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Beyond CRM

By Denis Pombriant CRM Buyer ECT News Network
Apr 10, 2018 7:00 AM PT
recommendations for the next stage of crm development

We should start discussing what's beyond CRM.

I chose the word "beyond" advisedly. CRM is far, far from dead or even in decline, so "after" would be completely incorrect. However, CRM already has changed so much that it may be time to rethink it. Also, many of the tangential technologies that have turbocharged CRM in the last few years, like social media, have attracted so much attention -- not all of it good -- that some analysis is due.

First, I'll state the obvious: CRM is not in eclipse. It's a US$30-plus billion industry with a bright future. The greenfield days have passed, though. Most companies that need it have gotten at least some CRM apps -- but probably not enough.

More telling, most of the sales organizations that ought to be using CRM are doing so poorly, suggests a CSO Insights report , "Running Up the Down Escalator." Those businesses' sales processes aren't efficient or productive. CRM adoption is not what it should be, and there's plenty of room for greater implementation.

On the other hand, we're entering Q2 and trade show season. Two weeks ago, I was in San Francisco for Salesforce's TrailheaDX developers' conference; last week I attended the company's World Tour in Boston. Next week I'll be in Chicago for Oracle's Modern Customer Experience conference -- and from what I've seen and been briefed on, the new solutions on offer are very cool. The quarter continues with trips to Las Vegas, San Francisco (again) and elsewhere.

Risk, Loss and Trust

CRM is vibrant. Still, its role and nature continue to change. It once was seen as an efficiency tool and a commoditization of expensive IT. The combination of cloud computing (commoditization) and database management techniques over customer data (efficiency) raised performance and expectations of what we could achieve in the front office.

Last year, only 53 percent of sales people made or exceeded quota compared to 63 percent five years earlier, according to the CSO Insights report. Well over half of sales organizations operate like the gunslingers at the O.K. Corral, flailing at their markets instead of using technology to bring order, precision and efficiency to their tasks.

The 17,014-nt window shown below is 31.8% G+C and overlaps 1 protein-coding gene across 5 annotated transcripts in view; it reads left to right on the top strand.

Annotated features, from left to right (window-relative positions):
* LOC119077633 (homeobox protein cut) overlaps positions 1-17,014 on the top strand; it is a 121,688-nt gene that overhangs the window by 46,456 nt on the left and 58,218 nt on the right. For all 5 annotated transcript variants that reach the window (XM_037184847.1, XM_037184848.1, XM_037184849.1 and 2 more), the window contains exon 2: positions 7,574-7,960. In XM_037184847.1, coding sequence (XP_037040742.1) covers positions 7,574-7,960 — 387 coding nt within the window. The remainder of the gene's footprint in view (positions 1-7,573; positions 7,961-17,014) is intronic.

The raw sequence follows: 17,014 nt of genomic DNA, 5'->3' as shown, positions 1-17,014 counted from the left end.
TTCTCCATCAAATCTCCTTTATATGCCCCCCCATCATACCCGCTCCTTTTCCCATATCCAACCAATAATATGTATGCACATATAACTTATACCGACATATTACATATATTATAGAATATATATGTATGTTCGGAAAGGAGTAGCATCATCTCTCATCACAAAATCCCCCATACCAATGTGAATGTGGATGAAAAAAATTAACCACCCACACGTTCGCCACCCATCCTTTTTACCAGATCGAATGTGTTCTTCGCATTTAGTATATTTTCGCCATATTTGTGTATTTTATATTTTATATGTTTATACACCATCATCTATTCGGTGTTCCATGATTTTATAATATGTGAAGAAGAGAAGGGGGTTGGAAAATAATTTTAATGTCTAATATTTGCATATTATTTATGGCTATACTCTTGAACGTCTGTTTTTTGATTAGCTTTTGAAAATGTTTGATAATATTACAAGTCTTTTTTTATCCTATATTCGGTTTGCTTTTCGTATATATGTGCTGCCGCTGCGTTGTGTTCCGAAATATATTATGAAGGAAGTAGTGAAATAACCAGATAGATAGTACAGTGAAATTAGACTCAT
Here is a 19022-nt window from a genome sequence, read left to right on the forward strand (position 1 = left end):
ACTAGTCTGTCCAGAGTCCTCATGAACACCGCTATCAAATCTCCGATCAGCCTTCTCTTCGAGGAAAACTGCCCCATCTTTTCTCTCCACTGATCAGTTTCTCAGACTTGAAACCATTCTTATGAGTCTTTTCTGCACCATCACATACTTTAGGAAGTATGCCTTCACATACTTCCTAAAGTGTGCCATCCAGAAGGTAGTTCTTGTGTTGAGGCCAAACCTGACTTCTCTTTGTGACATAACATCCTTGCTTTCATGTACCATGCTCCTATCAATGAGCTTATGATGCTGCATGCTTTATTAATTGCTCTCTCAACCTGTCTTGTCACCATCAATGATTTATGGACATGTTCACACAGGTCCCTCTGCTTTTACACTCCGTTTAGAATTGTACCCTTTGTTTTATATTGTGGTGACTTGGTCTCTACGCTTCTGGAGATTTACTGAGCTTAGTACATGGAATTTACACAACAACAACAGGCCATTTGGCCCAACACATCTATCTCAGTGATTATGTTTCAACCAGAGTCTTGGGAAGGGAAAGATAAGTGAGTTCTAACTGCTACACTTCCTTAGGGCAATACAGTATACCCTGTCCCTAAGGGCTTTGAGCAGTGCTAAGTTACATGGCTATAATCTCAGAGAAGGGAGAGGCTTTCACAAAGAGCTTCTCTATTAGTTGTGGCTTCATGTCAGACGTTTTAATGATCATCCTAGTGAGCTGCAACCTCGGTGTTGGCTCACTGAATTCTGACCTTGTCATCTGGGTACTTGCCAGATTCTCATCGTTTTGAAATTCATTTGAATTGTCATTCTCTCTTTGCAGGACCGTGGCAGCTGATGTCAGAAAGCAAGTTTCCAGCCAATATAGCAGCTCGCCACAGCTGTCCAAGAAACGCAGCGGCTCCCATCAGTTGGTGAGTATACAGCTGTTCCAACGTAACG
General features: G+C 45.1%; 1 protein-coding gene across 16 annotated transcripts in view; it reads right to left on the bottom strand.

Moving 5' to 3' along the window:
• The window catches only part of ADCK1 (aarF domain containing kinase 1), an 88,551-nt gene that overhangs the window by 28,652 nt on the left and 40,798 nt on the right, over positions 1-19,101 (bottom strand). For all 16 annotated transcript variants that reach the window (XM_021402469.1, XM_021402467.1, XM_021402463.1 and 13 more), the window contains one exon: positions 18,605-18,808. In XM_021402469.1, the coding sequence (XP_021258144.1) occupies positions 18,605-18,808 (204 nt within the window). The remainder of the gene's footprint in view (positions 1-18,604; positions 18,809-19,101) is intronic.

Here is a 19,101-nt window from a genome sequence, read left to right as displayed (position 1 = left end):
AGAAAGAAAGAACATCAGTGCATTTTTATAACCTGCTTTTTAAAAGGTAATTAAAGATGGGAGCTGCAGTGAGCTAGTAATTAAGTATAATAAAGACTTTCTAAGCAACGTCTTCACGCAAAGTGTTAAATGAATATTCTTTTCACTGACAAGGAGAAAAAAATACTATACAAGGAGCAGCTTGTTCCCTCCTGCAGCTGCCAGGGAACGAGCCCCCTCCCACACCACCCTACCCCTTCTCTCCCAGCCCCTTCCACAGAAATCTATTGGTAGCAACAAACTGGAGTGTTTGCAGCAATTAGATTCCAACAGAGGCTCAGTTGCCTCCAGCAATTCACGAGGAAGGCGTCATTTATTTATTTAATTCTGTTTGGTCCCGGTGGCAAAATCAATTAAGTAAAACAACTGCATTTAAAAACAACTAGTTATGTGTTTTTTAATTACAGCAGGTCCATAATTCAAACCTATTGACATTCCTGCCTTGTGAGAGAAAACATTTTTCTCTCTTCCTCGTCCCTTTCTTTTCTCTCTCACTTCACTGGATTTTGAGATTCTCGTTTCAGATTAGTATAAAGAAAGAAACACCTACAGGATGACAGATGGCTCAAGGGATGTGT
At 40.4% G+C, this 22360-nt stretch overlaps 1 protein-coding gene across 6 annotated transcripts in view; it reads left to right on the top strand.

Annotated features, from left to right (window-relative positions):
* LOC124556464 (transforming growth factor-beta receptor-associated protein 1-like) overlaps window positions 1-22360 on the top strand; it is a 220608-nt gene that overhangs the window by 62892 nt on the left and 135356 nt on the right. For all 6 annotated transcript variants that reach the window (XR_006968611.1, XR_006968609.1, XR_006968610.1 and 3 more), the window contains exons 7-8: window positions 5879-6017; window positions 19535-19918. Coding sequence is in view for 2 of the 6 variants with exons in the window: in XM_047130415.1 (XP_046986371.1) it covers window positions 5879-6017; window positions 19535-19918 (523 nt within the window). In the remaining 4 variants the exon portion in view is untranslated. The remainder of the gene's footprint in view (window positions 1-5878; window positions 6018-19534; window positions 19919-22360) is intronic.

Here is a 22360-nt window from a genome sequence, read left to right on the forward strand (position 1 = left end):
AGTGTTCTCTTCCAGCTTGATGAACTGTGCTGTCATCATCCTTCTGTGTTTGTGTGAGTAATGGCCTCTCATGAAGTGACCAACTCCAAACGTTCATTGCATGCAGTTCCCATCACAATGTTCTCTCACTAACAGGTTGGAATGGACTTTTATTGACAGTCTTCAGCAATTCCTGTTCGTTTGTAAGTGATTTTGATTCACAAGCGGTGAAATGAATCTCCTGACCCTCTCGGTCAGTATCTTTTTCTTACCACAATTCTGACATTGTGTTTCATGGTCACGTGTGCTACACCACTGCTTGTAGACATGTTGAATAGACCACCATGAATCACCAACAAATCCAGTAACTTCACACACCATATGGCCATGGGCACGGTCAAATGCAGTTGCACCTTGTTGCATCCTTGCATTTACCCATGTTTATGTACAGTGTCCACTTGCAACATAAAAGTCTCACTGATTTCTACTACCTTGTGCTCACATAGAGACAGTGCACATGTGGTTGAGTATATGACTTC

On the other hand, marketers have gained access to sophisticated tools that enable them to take the randomness out of their efforts, replacing it with accurate programs designed to appeal to targeted needs. Of course, many marketing organizations still have not internalized these ideas. Their output resembles pasta on a wall, because the technology has made it so inexpensive to spray and pray.

With each new revelation of a data breach, the business community shudders as vendors attempt to deal with risk, loss and irate customers. At the same time, customers quake at another possibility -- that their identities could be stolen and their futures ruined. With almost daily revelations, trust -- especially in social media -- has taken a hit.

In the efforts around platforms and development technologies, I can see renewal and reason for optimism. We are in an era of consolidation through mergers and integration into huge suites of functionality. Point solutions are still viable, but increasingly they have been coming to market as components of larger ecosystems based on a few prevailing platforms, such as the AppExchange. That's a trend I expect to continue in CRM's next stage.

Here are some recommendations for that stage:

  • For individual users, the path forward in CRM is to adopt the new development technologies in order to customize apps beyond anything a vendor, even one in an industry vertical, can provide.
  • Customers should demand, and vendors should give, much better data security. That's a requirement if we expect our society, already highly dependent on data and information, to progress further in that direction. New business structures for safeguarding data, along with new certifications and a code of ethics, have to be part of the mix -- beginning with encryption.
  • There's ample data suggesting that employees and the public now look to CEOs to articulate visions beyond profit and loss that position businesses as responsible corporate citizens. Young people are selecting job offers based on this, according to a survey by Povaddo, which said that more than half (57 percent) of those working in America's largest companies felt that their employers should play a more active role in addressing important societal issues.

My Two Bits

CRM began life with a heavy emphasis on management, but over time the attention paid to relationships has grown as we've added necessary functionality to shift focus. Interestingly, the emphasis on AI and machine learning has reduced much of the rote effort to manage situations while freeing up employee time to do what humans do very well: relate to each other.

That's one reason relationships and CRM have become so central to business life. Another reason is the convergence of many markets as earlier disruptions have been embraced and commoditized.

Succeeding today means developing and nurturing relationships more than it references efficiency. So if you haven't rethought your CRM deployment in a while, or if you thought you had everything done -- think again. We're in the second half of a close game. The stakes are high, but there's a lot of fun on the horizon.


Denis Pombriant is a well-known CRM industry researcher, strategist, writer and speaker. His new book, You Can't Buy Customer Loyalty, But You Can Earn It, is now available on Amazon. His 2015 book, Solve for the Customer, is also available there. Email Denis.


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